Alesi turns screw

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The Independent Online
MICHAEL Schumacher knows that he has so firmly established the upper hand in Formula One this year that results are little more than window dressing. Success in the Japanese Grand Prix would draw him level with Nigel Mansell's record of nine wins in a season, but far more incalculable is the seventh wave of psychological advantage which will now, regardless, surf him into 1996 with Ferrari.

The World Champion has been utterly dominant here, lopping half a second off Damon Hill's best on Friday within seconds of Hill's setting it, and endorsing his superiority yesterday to take pole position for the first time since Canada. And to cap his pleasure, Jean Alesi parked his Ferrari alongside him on the front row of the grid.

When the emotional Frenchman launched into a haranguing of his engineers who, he claimed, had failed to bolster his confidence in his car after an off-track incident on Friday morning (the cause of which remained unconfirmed), Schumacher's mental processor whirred soundlessly into action to file the situation for the future.

Already Ferrari's new V10 engine, which will race for the first time in Schumacher's hands next season, has been setting fast times in testing, and to see the old V12 fast enough to push Alesi to the front row of the grid will undoubtedly have boosted the German's soaring confidence in his own future to stratospheric heights.

So, too, will the dire state of the Williams team, which has been a hotbed of political intrigue and acrimony all weekend, and a pressure-cooker whose lid is barely secured. On the one hand, Frank Williams has been making unconvincing protestations of support for Hill amid rumours of a swap for Gerhard Berger or Heinz-Harald Frentzen and on the other, the technical director, Patrick Head, has been screaming at him to get a move on.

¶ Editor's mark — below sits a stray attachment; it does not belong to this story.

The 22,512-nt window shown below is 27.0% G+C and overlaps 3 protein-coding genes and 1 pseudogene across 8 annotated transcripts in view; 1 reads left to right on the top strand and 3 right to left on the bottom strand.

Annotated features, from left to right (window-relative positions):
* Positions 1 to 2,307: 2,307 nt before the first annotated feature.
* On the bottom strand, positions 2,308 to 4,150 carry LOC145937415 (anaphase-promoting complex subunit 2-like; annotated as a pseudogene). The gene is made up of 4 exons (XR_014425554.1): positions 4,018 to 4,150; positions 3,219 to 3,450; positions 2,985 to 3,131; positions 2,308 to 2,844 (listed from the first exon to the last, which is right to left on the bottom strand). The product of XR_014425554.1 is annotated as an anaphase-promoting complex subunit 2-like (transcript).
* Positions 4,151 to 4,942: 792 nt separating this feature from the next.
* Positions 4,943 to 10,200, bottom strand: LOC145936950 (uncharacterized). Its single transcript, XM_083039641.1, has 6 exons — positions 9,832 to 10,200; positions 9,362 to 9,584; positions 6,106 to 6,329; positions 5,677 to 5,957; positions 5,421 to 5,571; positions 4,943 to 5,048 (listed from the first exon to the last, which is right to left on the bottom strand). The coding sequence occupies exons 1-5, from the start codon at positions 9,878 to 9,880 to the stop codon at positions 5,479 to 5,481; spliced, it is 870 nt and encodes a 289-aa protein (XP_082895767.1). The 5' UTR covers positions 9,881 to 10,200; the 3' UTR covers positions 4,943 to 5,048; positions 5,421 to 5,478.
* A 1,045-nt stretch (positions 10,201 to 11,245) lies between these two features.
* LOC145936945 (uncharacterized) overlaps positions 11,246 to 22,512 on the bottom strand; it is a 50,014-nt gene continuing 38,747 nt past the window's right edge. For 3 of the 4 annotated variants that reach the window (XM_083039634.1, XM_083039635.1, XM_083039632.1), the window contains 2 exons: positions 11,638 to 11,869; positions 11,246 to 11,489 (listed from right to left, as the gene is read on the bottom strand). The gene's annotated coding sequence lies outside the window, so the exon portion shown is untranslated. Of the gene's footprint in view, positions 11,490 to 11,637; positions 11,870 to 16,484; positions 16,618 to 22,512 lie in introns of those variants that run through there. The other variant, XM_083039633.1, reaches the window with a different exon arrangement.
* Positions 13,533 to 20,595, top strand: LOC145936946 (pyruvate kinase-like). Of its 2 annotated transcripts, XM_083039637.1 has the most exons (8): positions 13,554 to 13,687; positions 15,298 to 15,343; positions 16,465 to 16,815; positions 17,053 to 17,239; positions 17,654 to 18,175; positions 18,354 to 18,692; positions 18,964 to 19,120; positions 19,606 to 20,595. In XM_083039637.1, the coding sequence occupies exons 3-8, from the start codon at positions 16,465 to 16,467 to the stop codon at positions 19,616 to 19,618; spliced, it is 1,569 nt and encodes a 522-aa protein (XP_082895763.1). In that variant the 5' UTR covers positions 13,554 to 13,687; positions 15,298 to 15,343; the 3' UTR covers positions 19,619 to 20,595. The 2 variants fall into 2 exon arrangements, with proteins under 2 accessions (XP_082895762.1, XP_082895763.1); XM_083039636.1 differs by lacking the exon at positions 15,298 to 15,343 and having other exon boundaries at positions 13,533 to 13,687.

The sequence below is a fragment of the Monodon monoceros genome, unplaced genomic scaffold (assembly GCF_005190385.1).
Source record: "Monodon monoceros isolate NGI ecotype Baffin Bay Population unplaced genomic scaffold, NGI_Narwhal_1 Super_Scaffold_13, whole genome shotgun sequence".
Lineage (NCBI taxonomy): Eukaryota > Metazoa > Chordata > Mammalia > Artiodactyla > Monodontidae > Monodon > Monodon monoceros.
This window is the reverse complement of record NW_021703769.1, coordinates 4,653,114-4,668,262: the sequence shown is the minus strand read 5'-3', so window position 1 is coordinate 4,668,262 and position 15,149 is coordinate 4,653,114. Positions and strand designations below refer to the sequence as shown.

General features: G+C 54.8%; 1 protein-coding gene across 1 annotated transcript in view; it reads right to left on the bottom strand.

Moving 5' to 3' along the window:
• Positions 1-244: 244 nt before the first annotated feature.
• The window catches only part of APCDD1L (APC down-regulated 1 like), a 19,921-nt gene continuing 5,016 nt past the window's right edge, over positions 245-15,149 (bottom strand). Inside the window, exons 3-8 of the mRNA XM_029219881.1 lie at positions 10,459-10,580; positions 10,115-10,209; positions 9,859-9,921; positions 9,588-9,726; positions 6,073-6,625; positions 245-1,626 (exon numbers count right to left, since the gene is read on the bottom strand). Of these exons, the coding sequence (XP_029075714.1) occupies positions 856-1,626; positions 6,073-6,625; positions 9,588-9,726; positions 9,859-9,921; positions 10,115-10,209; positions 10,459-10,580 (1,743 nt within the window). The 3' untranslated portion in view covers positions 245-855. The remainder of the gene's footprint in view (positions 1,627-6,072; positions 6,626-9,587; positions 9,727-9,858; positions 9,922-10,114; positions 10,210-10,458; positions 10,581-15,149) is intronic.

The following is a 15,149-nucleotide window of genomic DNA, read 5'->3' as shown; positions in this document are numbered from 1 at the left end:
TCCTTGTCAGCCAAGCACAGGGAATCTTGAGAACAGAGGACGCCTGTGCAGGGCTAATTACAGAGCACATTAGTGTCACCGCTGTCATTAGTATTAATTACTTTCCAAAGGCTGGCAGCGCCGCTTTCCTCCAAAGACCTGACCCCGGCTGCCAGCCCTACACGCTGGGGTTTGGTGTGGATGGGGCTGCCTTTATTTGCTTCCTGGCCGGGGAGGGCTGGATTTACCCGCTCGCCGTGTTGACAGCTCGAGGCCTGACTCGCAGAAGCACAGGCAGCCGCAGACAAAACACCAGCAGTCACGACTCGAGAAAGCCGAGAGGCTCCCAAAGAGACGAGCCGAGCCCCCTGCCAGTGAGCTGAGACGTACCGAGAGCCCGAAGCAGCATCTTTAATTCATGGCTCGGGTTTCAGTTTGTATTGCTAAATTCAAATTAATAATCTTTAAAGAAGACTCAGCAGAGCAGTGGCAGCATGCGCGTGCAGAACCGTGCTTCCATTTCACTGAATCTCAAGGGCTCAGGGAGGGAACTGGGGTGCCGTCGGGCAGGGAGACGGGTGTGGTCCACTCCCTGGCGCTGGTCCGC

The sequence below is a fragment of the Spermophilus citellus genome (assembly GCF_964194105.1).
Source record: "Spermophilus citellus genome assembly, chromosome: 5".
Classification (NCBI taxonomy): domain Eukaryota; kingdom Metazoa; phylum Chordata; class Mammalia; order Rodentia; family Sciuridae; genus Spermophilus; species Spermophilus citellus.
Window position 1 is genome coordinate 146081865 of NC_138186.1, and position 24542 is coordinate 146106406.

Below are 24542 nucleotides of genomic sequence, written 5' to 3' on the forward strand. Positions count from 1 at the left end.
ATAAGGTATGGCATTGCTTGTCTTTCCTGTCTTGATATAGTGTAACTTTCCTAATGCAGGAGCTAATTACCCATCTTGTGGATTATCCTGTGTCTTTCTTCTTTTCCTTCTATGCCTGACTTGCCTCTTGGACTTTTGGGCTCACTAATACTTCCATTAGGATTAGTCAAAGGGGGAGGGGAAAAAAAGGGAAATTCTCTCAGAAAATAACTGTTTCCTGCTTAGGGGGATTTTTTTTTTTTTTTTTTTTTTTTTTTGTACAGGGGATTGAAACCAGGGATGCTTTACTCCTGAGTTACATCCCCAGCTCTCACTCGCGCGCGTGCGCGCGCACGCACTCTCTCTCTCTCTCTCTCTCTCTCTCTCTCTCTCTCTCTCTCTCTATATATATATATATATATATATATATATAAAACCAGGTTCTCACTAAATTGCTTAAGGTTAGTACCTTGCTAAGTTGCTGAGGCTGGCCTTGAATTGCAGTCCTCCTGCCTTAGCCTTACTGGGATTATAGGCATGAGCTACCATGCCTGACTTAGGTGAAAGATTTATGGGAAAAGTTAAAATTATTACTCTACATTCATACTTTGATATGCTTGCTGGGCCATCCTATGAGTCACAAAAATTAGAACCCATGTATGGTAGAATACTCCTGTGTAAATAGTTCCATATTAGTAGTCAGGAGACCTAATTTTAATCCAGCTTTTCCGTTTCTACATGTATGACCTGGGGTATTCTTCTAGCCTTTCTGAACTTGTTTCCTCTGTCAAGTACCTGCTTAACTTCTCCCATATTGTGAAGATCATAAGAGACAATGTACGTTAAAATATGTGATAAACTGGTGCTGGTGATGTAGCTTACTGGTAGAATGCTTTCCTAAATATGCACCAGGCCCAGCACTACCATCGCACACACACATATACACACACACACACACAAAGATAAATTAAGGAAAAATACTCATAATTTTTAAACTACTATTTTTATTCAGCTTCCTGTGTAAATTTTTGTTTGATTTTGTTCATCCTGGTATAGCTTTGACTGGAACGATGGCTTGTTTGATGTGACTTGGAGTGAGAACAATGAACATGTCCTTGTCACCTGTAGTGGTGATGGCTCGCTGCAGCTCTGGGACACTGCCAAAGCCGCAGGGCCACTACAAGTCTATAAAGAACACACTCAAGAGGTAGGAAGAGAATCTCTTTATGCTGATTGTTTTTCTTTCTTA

Both are frustrated at their drivers' apparent inability to match Schumacher's pace in a car that, by general consensus, is the best available; the drivers feel that continual references to the manner in which the team's best- loved driver, Alan Jones, used to do things 15 years ago are probably a poor way of boosting motivation.

The turmoil here - Hill will start only fourth, Coulthard back in sixth, and both men went off the track yesterday morning - is a stark contrast to the air of calm at Benetton and, in some ways, a microcosm of the year as a whole, of frustrations - only now being voiced - and opportunities lost.

As if the speed of Schumacher and Alesi is not bad enough, Williams has also had a severe psychological blow with the speed of the appendix-less Mika Hakkinen in a revised McLaren-Mercedes, the progress of which has wended a tortuous path traceable back to the Italian Grand Prix in Monza over a month ago.

The manner in which McLaren's engineers have steadfastly worked to hone their troublesome car is a lesson to all who are tempted to give up in adversity, though we must wait to see if the car is similarly improved on tighter circuits before judging whether Ron Dennis and his team really are back on course.

Suzuka is the closest thing to every boy's dream of a Scalextric layout, a masterpiece of very fast sweeping curves and a flyover section, a proper Grand Prix circuit that rewards commitment and finesse. Coulthard said on his initial acquaintance with the track: "It's pretty scary first time out, but it's a fantastic track once you've got into the groove."

It can be bad news when you are not in the groove, however, as Johnny Herbert discovered on Friday afternoon, and Mark Blundell and Aguri Suzuki yesterday. Blundell crashed at 180mph but will race; Suzuki broke a rib and will not. Karl Wendlinger, the man left in a three-week coma after an accident in Monaco last year, will also be on the grid.

Williams desperately need strong performances from their drivers to re- establish the team's morale and underline their credibility as a cohesive unit. "This year didn't start well, it looked like it was going to get better, and then it sort of took a wrong turn somewhere and we had lots of things go wrong," Hill said.

"We were always on our heels the whole season." If they fail here, the superiority of Benetton, Ferrari and McLaren machinery may provide a chilling foretaste of what 1996 holds.